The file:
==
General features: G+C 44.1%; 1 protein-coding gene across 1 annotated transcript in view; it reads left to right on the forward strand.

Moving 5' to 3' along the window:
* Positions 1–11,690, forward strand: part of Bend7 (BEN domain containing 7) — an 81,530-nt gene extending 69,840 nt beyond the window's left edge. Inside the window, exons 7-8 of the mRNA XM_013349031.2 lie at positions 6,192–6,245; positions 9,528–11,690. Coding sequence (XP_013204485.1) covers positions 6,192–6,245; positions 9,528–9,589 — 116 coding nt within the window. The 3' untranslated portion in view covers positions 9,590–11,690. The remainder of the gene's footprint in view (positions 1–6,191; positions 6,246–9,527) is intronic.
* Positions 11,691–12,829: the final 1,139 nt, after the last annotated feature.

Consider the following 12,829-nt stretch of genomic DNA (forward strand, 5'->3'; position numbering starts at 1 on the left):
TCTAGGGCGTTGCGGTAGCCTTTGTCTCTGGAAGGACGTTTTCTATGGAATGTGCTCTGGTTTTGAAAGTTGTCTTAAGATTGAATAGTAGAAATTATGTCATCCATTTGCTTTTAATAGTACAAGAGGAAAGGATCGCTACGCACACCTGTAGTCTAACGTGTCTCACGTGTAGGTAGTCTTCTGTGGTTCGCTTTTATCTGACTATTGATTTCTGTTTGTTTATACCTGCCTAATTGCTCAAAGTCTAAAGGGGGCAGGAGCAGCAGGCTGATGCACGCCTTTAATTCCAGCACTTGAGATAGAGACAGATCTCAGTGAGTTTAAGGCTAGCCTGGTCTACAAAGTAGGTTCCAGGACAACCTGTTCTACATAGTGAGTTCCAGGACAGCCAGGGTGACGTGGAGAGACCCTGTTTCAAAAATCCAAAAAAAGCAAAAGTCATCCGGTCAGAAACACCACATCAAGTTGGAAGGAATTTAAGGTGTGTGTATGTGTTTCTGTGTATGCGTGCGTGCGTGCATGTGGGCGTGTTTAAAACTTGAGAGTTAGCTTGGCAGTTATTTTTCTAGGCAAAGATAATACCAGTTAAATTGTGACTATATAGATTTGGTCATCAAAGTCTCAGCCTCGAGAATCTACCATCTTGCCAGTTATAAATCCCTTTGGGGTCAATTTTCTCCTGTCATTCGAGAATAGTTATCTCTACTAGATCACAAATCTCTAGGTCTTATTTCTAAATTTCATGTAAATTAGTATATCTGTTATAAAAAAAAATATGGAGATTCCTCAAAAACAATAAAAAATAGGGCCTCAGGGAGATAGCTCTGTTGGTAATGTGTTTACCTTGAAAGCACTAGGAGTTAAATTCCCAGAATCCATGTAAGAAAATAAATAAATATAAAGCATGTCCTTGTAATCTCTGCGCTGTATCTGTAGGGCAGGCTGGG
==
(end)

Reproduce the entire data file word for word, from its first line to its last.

General features: G+C 44.1%; 1 protein-coding gene across 1 annotated transcript in view; it reads left to right on the forward strand.

Moving 5' to 3' along the window:
* Positions 1–11,690, forward strand: part of Bend7 (BEN domain containing 7) — an 81,530-nt gene extending 69,840 nt beyond the window's left edge. Inside the window, exons 7-8 of the mRNA XM_013349031.2 lie at positions 6,192–6,245; positions 9,528–11,690. Coding sequence (XP_013204485.1) covers positions 6,192–6,245; positions 9,528–9,589 — 116 coding nt within the window. The 3' untranslated portion in view covers positions 9,590–11,690. The remainder of the gene's footprint in view (positions 1–6,191; positions 6,246–9,527) is intronic.
* Positions 11,691–12,829: the final 1,139 nt, after the last annotated feature.

Consider the following 12,829-nt stretch of genomic DNA (forward strand, 5'->3'; position numbering starts at 1 on the left):
TCTAGGGCGTTGCGGTAGCCTTTGTCTCTGGAAGGACGTTTTCTATGGAATGTGCTCTGGTTTTGAAAGTTGTCTTAAGATTGAATAGTAGAAATTATGTCATCCATTTGCTTTTAATAGTACAAGAGGAAAGGATCGCTACGCACACCTGTAGTCTAACGTGTCTCACGTGTAGGTAGTCTTCTGTGGTTCGCTTTTATCTGACTATTGATTTCTGTTTGTTTATACCTGCCTAATTGCTCAAAGTCTAAAGGGGGCAGGAGCAGCAGGCTGATGCACGCCTTTAATTCCAGCACTTGAGATAGAGACAGATCTCAGTGAGTTTAAGGCTAGCCTGGTCTACAAAGTAGGTTCCAGGACAACCTGTTCTACATAGTGAGTTCCAGGACAGCCAGGGTGACGTGGAGAGACCCTGTTTCAAAAATCCAAAAAAAGCAAAAGTCATCCGGTCAGAAACACCACATCAAGTTGGAAGGAATTTAAGGTGTGTGTATGTGTTTCTGTGTATGCGTGCGTGCGTGCATGTGGGCGTGTTTAAAACTTGAGAGTTAGCTTGGCAGTTATTTTTCTAGGCAAAGATAATACCAGTTAAATTGTGACTATATAGATTTGGTCATCAAAGTCTCAGCCTCGAGAATCTACCATCTTGCCAGTTATAAATCCCTTTGGGGTCAATTTTCTCCTGTCATTCGAGAATAGTTATCTCTACTAGATCACAAATCTCTAGGTCTTATTTCTAAATTTCATGTAAATTAGTATATCTGTTATAAAAAAAAATATGGAGATTCCTCAAAAACAATAAAAAATAGGGCCTCAGGGAGATAGCTCTGTTGGTAATGTGTTTACCTTGAAAGCACTAGGAGTTAAATTCCCAGAATCCATGTAAGAAAATAAATAAATATAAAGCATGTCCTTGTAATCTCTGCGCTGTATCTGTAGGGCAGGCTGGG